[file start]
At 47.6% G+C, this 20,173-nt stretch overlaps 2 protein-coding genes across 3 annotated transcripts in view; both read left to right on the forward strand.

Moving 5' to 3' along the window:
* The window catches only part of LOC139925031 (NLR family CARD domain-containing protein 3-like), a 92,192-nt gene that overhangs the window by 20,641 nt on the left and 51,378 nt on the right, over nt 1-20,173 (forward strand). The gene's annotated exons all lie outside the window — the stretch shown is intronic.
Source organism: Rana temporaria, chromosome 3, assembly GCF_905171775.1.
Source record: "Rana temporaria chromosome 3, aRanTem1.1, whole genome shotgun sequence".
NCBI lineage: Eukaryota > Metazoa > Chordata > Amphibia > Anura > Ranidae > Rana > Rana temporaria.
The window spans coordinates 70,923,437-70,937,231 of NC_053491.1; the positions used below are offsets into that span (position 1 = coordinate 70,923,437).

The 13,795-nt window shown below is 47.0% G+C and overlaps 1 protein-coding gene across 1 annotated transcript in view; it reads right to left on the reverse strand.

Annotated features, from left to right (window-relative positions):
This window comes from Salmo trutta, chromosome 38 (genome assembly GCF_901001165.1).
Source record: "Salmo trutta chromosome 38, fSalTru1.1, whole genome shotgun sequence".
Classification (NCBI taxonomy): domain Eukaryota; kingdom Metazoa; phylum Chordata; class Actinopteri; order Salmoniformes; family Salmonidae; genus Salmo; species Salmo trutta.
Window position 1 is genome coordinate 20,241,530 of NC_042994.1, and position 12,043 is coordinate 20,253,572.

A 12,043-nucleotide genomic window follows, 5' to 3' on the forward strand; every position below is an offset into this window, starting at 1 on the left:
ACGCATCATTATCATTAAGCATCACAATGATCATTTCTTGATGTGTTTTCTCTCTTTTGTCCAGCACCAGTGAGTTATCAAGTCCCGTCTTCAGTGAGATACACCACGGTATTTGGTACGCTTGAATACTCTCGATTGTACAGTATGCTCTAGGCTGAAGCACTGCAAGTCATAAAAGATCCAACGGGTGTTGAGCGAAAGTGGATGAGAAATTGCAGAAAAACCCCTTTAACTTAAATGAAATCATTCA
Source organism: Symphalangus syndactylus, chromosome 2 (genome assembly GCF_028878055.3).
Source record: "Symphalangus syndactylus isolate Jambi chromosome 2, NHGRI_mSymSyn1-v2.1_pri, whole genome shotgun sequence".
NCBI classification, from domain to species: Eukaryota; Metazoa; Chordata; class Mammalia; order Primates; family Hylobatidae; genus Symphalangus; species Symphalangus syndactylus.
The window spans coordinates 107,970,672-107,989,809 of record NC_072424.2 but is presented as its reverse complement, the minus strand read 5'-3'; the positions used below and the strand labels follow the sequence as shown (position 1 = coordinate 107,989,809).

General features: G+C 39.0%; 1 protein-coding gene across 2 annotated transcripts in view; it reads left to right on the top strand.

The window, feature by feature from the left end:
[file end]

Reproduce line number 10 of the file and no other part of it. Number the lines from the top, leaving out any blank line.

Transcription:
This window comes from Salmo trutta, chromosome 38 (genome assembly GCF_901001165.1).